"If the Chinese get a chip like this it would give them an order of magnitude increase in the capability of their radar systems," says Bernard "Bud" Cole, a retired US Navy captain and China military expert at the National War College. "It would increase Chinese ability to detect incoming aircraft and missiles and enhance their capabilities at sea with shipborne radar."
While the Chinese military has in recent years ramped up its ambitions, it still is playing catch-up, and the GaN chips would represent a significant prize.
"It's obvious that the Chinese are trying to acquire and/or upgrade such high-tech items as radar systems, flight control systems, air traffic control systems," and drones, says Richard Bitzinger, an expert on the Chinese military at the S. Rajaratnam School of International Studies at Nanyang Technological University in Singapore, in an e-mail. "The Chinese have a very obvious interest in trying to upgrade their military (which is still pretty backwards, overall) with systems like modern fighters, surface ships, and submarines. This means getting things like better radars, fire control and communications systems."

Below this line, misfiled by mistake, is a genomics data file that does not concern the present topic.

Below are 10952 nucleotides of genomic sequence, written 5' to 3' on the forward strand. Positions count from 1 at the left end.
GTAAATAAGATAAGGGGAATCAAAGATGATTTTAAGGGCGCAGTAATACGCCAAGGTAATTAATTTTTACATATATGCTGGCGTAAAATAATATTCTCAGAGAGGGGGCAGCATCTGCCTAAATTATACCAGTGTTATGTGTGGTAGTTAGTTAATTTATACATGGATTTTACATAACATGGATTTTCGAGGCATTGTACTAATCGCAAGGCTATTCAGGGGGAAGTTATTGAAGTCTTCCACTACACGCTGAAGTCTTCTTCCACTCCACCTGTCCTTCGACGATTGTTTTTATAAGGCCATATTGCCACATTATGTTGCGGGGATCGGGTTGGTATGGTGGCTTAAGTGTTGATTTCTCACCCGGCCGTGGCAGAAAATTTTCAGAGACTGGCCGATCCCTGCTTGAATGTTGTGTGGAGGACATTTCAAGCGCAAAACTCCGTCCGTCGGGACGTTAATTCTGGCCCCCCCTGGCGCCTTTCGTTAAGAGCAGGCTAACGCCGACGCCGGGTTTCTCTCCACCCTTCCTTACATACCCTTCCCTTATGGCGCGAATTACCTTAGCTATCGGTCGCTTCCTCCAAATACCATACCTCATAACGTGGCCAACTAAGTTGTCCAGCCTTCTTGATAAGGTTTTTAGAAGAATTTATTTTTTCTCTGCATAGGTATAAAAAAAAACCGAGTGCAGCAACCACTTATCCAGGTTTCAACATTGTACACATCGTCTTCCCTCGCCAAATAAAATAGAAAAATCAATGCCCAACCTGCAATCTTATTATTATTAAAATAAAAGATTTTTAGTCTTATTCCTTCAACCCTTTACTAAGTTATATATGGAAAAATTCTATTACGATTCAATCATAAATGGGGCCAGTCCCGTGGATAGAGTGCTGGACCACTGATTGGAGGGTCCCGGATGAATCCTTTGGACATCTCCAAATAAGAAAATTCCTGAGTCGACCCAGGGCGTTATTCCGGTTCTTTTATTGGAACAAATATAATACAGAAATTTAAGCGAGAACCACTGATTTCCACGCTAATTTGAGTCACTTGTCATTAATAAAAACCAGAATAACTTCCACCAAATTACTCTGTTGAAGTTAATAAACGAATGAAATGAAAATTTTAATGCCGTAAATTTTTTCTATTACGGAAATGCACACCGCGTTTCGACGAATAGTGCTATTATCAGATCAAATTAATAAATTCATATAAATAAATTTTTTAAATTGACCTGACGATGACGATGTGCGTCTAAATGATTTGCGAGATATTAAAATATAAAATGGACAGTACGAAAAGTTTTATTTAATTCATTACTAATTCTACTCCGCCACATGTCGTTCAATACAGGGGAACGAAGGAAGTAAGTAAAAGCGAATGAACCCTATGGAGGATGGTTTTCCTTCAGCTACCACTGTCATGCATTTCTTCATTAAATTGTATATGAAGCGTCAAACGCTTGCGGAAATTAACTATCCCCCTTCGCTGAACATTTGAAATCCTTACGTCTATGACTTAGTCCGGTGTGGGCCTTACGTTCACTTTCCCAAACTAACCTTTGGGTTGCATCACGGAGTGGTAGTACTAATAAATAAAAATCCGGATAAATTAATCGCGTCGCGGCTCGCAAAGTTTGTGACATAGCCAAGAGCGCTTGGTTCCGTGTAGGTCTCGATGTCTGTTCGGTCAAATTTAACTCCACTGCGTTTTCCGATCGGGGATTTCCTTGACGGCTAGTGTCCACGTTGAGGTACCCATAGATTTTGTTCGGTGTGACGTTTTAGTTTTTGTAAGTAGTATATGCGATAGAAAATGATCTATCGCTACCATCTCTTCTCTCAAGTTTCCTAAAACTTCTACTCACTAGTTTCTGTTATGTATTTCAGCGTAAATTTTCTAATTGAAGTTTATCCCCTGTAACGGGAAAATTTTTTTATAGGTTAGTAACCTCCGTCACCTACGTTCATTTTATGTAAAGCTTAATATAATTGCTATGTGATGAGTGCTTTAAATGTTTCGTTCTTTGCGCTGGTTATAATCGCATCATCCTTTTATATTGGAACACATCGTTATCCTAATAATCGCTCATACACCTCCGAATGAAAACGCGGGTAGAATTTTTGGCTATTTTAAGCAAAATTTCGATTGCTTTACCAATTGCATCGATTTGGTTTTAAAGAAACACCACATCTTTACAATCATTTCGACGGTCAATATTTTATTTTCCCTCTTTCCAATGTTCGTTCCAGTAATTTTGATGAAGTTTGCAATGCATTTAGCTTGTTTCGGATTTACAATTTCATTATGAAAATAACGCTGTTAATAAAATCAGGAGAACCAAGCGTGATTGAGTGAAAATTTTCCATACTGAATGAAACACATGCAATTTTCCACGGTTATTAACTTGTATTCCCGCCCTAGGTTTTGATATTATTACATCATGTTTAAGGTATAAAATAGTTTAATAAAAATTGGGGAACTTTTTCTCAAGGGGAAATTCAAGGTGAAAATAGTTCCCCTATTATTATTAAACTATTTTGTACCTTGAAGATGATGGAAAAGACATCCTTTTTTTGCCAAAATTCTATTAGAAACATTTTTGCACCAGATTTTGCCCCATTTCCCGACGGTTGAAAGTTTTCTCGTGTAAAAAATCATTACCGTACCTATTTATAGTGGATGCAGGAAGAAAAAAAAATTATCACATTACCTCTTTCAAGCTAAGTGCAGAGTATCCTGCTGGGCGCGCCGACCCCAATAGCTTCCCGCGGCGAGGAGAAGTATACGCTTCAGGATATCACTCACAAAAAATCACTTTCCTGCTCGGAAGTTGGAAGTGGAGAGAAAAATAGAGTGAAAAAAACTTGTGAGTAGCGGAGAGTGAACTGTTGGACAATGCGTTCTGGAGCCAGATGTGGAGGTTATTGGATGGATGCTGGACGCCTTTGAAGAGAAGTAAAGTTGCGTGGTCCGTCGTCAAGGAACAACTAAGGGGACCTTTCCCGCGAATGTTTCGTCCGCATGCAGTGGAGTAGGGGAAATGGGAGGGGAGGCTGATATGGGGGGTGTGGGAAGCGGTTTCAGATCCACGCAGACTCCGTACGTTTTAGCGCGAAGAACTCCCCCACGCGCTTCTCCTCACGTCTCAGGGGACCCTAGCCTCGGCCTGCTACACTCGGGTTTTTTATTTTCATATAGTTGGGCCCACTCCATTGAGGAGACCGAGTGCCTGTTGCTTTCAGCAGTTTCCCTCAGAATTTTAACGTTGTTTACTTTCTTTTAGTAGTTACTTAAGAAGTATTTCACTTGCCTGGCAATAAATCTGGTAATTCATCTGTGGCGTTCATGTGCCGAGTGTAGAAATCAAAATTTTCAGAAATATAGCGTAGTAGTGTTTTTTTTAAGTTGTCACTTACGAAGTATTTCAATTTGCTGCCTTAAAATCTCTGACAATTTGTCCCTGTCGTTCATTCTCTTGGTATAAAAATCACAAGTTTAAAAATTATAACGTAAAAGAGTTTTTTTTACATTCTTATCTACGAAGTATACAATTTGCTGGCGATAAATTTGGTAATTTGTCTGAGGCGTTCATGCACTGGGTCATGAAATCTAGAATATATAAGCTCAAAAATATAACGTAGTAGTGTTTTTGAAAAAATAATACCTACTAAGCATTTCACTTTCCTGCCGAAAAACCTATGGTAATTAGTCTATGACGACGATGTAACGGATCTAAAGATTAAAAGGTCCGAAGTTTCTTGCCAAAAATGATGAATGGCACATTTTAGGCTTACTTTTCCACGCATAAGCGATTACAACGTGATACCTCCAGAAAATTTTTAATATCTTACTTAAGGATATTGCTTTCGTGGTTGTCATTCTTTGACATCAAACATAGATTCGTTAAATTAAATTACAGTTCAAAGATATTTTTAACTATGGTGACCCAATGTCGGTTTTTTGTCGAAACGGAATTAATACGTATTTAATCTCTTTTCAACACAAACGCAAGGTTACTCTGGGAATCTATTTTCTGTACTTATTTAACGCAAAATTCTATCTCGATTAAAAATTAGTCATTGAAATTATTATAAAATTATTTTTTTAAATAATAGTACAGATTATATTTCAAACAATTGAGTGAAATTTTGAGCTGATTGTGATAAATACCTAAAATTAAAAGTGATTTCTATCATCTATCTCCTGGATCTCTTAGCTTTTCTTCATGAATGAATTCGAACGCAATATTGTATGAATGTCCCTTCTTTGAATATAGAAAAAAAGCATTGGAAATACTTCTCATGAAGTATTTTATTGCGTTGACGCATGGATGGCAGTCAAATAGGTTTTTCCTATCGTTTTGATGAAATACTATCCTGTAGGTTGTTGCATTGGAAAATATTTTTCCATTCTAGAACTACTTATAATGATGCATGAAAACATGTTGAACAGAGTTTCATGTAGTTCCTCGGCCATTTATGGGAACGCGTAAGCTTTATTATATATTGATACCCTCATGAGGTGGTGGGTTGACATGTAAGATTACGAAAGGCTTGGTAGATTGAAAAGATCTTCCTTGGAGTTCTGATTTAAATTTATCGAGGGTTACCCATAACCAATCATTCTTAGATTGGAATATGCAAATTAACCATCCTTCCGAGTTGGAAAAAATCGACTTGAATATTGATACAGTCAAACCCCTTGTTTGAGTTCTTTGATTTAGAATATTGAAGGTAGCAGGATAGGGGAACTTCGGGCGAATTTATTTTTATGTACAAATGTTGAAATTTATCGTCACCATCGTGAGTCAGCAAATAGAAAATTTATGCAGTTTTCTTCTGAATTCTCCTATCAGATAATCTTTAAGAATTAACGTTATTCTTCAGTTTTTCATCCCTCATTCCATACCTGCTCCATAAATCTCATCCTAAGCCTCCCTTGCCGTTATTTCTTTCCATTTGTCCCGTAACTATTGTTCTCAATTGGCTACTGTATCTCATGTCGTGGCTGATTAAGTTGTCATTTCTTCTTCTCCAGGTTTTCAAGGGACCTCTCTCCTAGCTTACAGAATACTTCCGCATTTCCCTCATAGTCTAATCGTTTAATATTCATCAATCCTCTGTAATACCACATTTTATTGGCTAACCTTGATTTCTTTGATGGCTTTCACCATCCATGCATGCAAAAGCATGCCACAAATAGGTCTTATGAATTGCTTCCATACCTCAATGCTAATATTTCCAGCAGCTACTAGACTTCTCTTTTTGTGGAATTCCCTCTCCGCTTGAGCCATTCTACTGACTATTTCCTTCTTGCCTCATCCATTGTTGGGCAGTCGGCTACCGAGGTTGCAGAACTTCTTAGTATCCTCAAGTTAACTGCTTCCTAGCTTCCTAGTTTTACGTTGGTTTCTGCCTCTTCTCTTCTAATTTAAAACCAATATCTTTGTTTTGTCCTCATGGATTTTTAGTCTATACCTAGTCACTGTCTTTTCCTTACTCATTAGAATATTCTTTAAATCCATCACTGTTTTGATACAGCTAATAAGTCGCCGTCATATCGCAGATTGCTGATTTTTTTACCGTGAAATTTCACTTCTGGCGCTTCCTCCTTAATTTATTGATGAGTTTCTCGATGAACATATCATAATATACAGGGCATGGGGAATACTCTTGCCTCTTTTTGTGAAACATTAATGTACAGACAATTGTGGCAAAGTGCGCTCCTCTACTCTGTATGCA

Huawei spokeswoman Ms. Luong said the company "does not do military equipment or technology nor do we discuss it with partners."